Wednesday, January 25, 2006

Interesting description of the challange of co-authoring

Shel Israel has written a lengthy and illuminating post about the challenges of co-authoring, specifically pertaining to the newly release book Naked Conversations, by Shel and Robert Scoble.

Not that I'm co-authoring a book, but BlogHer partners Lisa, Jory and I are often working together on communications, and I can relate to much of what he discusses.

Shel's point about each contributor bringing something skilled and unique to the table is right on-point, and will be echoed in the article I submitted to Ethan Johnson's new e-zine, Vision Monthly, when that gets published.

But Shel also contends that, in the end, a single voice must be allowed to emerge. I'd have to think about this one in the context of a non-fiction book. Lisa, Jory and I work on and review each other's blog posts and emails and newsletters to the BlogHer community. In the end a single one of us emails or posts, and that person includes little sayings or colloquialisms that are unique to us. Jory's sign off is "Peace, Love & Links." Lisa says "Let's be clear" and often expresses praise or thanks by talking about building shrines to said person/group we appreciate. I'm sure I have my little things too. But I think we can each contribute to and improve upon general paragraphs of informational content and create a synthesized voice. Would it be harder to keep up for an entire book? Yeah, probably. I can see the tension Shel describes being inevitable. Writers feel pretty damn protective of their words.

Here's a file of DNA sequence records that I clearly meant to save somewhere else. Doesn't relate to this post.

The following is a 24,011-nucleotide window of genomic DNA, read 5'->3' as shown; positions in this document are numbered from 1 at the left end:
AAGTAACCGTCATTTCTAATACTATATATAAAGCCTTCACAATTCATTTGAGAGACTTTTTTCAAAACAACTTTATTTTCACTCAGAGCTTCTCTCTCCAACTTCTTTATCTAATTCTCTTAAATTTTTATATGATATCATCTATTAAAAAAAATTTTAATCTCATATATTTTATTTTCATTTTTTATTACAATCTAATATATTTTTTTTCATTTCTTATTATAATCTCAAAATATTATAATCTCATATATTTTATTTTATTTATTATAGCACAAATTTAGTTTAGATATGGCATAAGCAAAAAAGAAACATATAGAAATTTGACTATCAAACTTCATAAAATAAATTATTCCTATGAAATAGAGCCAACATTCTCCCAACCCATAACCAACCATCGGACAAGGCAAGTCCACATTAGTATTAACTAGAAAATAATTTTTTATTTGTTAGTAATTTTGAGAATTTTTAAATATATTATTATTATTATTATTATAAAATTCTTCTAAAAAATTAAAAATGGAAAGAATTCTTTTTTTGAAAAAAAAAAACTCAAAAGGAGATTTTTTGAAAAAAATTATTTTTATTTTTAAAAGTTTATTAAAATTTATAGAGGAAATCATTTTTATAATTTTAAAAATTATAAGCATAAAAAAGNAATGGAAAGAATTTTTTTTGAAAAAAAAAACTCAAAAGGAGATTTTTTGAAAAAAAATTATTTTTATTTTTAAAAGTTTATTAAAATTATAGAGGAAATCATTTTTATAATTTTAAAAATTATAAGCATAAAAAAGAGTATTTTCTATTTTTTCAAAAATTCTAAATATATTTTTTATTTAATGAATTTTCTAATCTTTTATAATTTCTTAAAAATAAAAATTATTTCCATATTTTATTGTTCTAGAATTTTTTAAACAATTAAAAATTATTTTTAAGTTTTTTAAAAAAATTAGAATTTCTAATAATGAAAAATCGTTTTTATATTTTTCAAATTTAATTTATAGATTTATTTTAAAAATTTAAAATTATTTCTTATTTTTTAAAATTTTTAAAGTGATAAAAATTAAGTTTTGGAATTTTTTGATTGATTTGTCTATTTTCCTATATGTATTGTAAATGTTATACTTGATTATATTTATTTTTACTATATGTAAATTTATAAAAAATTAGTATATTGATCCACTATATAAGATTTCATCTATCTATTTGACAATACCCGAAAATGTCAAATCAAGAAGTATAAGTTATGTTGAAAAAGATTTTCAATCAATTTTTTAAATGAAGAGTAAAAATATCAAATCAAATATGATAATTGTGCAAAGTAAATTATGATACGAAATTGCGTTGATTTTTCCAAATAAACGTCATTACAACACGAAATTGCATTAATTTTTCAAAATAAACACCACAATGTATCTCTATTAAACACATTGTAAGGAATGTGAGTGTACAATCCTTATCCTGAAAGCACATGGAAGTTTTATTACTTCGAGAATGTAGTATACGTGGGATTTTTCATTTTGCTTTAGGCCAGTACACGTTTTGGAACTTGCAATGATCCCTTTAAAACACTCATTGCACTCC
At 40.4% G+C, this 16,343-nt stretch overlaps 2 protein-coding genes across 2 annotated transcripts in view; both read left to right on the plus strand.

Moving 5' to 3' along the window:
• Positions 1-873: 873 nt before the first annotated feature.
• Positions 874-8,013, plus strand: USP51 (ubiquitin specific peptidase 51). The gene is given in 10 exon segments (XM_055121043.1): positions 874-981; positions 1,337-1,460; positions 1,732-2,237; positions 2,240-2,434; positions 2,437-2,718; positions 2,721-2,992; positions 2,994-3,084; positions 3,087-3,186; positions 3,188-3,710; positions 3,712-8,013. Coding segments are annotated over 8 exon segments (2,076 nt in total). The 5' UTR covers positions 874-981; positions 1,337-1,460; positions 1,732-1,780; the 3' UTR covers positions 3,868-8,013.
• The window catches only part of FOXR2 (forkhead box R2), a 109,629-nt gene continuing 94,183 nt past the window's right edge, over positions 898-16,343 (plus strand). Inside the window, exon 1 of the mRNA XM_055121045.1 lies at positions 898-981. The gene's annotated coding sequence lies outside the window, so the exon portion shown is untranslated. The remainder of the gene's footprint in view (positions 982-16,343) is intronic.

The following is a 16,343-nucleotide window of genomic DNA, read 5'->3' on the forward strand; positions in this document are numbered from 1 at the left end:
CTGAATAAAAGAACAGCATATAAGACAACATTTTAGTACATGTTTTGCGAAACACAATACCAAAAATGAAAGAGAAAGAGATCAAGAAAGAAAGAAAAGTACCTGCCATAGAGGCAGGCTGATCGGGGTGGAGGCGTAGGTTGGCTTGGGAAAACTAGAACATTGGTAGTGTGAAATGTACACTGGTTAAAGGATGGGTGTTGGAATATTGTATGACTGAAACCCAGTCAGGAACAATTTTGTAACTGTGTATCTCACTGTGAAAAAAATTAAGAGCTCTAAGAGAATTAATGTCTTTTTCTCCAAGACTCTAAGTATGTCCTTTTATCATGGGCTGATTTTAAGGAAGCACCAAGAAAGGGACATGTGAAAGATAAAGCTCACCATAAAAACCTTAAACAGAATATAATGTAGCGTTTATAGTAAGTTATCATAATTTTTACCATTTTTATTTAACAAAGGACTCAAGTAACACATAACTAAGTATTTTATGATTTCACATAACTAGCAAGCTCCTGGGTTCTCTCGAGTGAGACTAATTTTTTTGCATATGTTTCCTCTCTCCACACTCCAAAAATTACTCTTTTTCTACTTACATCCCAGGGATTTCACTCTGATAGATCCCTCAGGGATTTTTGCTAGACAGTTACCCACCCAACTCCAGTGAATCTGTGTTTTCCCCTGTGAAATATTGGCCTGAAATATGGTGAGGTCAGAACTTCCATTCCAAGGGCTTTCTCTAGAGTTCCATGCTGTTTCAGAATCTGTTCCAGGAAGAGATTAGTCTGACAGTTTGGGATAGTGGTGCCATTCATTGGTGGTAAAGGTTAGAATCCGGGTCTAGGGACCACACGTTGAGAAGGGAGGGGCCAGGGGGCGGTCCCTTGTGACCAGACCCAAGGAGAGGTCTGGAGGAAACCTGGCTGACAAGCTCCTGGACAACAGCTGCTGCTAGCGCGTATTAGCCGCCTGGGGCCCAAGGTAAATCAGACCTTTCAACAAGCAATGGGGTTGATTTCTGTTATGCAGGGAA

He's been there; I haven't, so I consider the post to be chock full of good advice to collaborating writers.

Thanks for the pointer to my post. My comments were intended to apply strictly to co-authoring and is based solely on my experience with Naked Conversations. In a book, it is hard on the reader if the voice moves around. I would not apply this to a blog. In fact, I collaborate with Gary Bolles and Stowe Boyd at the new Conferenza weblog. And even, in books there are some very strong exceptions to what I wrote. Have you ever heard of something called Cluetrain Manifesto? They had four voices, and the book turned out OK.
Thanks for commenting Shel. Of course in Cluetrain they had four voices, but each chapter was pretty much attributed to one of the authors, and they traded off. I was interpreting your remarks to be more about trying to write content with one synthesized voice between multiple co-authors.
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